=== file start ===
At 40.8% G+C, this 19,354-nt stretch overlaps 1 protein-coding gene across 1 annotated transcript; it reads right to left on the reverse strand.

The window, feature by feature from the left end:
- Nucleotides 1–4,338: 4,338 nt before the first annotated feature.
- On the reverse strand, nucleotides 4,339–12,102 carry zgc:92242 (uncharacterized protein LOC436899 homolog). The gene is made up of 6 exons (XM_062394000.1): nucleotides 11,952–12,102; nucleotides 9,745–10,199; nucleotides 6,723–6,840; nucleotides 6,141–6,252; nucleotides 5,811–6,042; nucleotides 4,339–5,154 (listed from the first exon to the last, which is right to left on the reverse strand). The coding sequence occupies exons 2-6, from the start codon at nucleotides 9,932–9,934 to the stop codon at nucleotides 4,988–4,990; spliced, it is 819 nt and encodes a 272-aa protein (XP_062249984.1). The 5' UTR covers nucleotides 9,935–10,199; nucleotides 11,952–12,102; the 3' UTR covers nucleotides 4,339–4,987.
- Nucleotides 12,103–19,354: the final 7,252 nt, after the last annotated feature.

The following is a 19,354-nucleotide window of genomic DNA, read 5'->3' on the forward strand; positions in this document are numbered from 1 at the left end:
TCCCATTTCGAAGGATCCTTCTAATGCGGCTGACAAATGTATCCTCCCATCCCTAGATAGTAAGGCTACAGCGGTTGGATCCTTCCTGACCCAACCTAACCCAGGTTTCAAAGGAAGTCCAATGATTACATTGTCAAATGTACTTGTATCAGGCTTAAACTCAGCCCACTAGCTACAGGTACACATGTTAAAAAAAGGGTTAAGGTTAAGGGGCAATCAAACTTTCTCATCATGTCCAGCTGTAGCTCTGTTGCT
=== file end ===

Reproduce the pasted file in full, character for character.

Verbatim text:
At 40.8% G+C, this 19,354-nt stretch overlaps 1 protein-coding gene across 1 annotated transcript; it reads right to left on the reverse strand.

The window, feature by feature from the left end:
- Nucleotides 1–4,338: 4,338 nt before the first annotated feature.
- On the reverse strand, nucleotides 4,339–12,102 carry zgc:92242 (uncharacterized protein LOC436899 homolog). The gene is made up of 6 exons (XM_062394000.1): nucleotides 11,952–12,102; nucleotides 9,745–10,199; nucleotides 6,723–6,840; nucleotides 6,141–6,252; nucleotides 5,811–6,042; nucleotides 4,339–5,154 (listed from the first exon to the last, which is right to left on the reverse strand). The coding sequence occupies exons 2-6, from the start codon at nucleotides 9,932–9,934 to the stop codon at nucleotides 4,988–4,990; spliced, it is 819 nt and encodes a 272-aa protein (XP_062249984.1). The 5' UTR covers nucleotides 9,935–10,199; nucleotides 11,952–12,102; the 3' UTR covers nucleotides 4,339–4,987.
- Nucleotides 12,103–19,354: the final 7,252 nt, after the last annotated feature.

The following is a 19,354-nucleotide window of genomic DNA, read 5'->3' on the forward strand; positions in this document are numbered from 1 at the left end:
TCCCATTTCGAAGGATCCTTCTAATGCGGCTGACAAATGTATCCTCCCATCCCTAGATAGTAAGGCTACAGCGGTTGGATCCTTCCTGACCCAACCTAACCCAGGTTTCAAAGGAAGTCCAATGATTACATTGTCAAATGTACTTGTATCAGGCTTAAACTCAGCCCACTAGCTACAGGTACACATGTTAAAAAAAGGGTTAAGGTTAAGGGGCAATCAAACTTTCTCATCATGTCCAGCTGTAGCTCTGTTGCT